Makie

Makie is an OpenGL-backed visualisation library so without investigating further I would presume it does great on screen-quality 3d possibly at the expense of print-quality 2d. Haven’t tried it, since learning the Plots.jl and Gadfly.jl APIs has filled up my brain, but the gallery is pretty.

Edited highlights of its justification for existing:

Makie is a high level plotting interface for GLVisualize, with a focus on interactivity and speed.

It can also be seen as a prototype for a new design of Plots.jl, since it will implement a very similar interface and incorporate a lot of the ideas.

A fresh start instead of the already available GLVisualize backend for Plots.jl was needed for the following reasons:

  1. Plots.jl was written to create static plots without any interaction. This is deeply reflected in the internal design and makes it hard to integrate the high performance interaction possibilities from GLVisualize.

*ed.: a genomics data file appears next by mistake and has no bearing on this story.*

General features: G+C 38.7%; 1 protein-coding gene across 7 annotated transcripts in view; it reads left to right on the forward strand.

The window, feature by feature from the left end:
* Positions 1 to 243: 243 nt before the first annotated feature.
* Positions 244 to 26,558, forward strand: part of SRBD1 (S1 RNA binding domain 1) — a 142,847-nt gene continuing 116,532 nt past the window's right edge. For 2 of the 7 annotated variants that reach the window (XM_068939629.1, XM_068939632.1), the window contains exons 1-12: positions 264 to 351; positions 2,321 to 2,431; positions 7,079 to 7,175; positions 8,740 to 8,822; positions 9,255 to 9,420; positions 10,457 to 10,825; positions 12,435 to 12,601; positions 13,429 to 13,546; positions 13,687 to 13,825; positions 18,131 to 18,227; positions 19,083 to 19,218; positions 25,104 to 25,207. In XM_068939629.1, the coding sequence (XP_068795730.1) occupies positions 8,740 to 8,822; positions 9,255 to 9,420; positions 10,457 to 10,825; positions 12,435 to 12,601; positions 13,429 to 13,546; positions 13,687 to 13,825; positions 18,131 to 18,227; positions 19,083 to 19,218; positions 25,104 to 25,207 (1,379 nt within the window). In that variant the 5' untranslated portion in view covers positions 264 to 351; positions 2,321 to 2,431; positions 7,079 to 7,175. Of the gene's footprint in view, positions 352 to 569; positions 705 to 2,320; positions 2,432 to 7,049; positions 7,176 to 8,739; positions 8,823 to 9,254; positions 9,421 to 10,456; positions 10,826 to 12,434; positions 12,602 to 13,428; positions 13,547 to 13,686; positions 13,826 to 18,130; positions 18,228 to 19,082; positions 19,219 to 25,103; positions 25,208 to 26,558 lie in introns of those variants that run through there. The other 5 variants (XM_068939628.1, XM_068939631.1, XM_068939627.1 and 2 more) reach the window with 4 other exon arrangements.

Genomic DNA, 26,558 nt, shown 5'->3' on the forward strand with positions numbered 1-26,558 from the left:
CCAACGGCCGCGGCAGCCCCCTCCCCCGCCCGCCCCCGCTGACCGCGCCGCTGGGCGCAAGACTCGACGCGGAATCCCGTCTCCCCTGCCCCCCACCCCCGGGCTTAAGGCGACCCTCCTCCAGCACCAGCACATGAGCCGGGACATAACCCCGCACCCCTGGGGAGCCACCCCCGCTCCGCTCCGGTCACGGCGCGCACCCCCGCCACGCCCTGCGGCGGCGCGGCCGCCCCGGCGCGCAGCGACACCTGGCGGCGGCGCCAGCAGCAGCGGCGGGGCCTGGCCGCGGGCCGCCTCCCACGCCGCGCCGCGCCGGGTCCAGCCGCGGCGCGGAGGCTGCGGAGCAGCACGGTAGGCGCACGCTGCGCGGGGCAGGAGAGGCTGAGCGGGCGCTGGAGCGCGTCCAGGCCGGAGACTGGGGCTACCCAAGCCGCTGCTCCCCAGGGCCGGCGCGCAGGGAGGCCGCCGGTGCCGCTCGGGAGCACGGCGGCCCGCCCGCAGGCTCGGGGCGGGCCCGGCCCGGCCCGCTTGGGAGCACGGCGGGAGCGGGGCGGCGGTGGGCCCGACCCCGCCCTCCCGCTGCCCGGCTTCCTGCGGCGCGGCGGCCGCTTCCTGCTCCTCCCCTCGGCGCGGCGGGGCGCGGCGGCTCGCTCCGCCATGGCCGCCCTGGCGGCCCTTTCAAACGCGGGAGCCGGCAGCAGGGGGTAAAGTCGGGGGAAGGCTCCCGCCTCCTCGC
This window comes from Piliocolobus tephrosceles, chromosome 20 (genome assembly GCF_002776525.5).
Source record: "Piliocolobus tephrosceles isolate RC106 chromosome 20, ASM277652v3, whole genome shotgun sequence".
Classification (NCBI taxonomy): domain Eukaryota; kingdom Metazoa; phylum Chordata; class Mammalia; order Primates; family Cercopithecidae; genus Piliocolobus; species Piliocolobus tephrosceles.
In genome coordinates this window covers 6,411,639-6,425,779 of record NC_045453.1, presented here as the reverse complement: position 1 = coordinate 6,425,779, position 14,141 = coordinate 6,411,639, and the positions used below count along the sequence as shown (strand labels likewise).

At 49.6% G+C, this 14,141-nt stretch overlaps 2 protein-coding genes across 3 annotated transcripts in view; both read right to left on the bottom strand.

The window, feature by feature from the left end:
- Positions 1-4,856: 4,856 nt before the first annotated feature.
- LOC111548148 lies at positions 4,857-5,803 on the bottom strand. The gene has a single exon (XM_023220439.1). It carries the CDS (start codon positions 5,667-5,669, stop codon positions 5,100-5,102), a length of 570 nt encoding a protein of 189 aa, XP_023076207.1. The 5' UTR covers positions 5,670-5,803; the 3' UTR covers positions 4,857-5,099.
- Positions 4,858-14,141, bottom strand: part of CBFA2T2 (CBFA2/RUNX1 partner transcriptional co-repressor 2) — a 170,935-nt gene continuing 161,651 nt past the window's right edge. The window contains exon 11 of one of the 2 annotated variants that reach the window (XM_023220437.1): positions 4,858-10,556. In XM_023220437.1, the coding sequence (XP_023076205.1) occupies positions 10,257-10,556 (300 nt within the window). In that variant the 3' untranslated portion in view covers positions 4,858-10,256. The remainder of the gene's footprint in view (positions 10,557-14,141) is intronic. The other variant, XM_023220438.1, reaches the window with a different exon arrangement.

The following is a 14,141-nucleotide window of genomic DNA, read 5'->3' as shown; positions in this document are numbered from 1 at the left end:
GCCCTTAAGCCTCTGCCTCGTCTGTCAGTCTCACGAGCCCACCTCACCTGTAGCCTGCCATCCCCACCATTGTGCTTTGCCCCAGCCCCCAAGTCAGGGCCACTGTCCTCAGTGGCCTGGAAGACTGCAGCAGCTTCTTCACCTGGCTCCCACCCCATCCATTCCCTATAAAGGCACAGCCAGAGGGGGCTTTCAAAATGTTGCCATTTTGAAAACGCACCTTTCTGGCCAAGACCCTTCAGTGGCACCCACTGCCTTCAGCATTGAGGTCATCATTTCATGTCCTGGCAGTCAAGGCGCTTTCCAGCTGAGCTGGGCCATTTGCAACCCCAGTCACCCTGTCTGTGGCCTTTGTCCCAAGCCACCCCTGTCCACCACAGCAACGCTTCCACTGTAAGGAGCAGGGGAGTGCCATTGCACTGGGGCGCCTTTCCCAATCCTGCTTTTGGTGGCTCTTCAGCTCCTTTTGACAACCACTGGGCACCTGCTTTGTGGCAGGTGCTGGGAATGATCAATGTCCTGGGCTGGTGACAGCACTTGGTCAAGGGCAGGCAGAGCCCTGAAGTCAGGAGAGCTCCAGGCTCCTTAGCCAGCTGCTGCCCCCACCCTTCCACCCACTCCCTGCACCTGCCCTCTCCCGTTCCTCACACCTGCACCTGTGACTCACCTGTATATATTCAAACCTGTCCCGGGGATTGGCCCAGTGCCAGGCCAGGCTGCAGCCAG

2. Plots.jl has many high level plotting packages as a backend [and] there is no straight interface a backend needs to implement, which lead to a lot of duplicated work for the lower level backends and a lot of inconsistent behavior since the code isn’t shared between backends.
  3. …There should be a finite set of “atomic” drawing operations (which can’t be decomposed further) which a backend needs to implement and the rest should be implemented via recipes using those atomic operations.
  4. Backend loading is done in Plots.jl via evaling the backend code. This has negative consequences:

    1. Backend code can’t be precompiled leading to longer load times
    2. Backend dependencies are not in the Plots.jl REQUIRE file…

That sounds promising for the future, eh?

Vega

Vega.jl binds to a javascript ggplot-alike, vega. There is a “higher level” binding also called VegaLite.jl.

It’s unclear to me how either of these work with print graphics, and they are both lagging behind the latest version of the underlying Vega library, so I’m wary of them.

Others

Winston.jl has a brutalist simple approach but seems to go.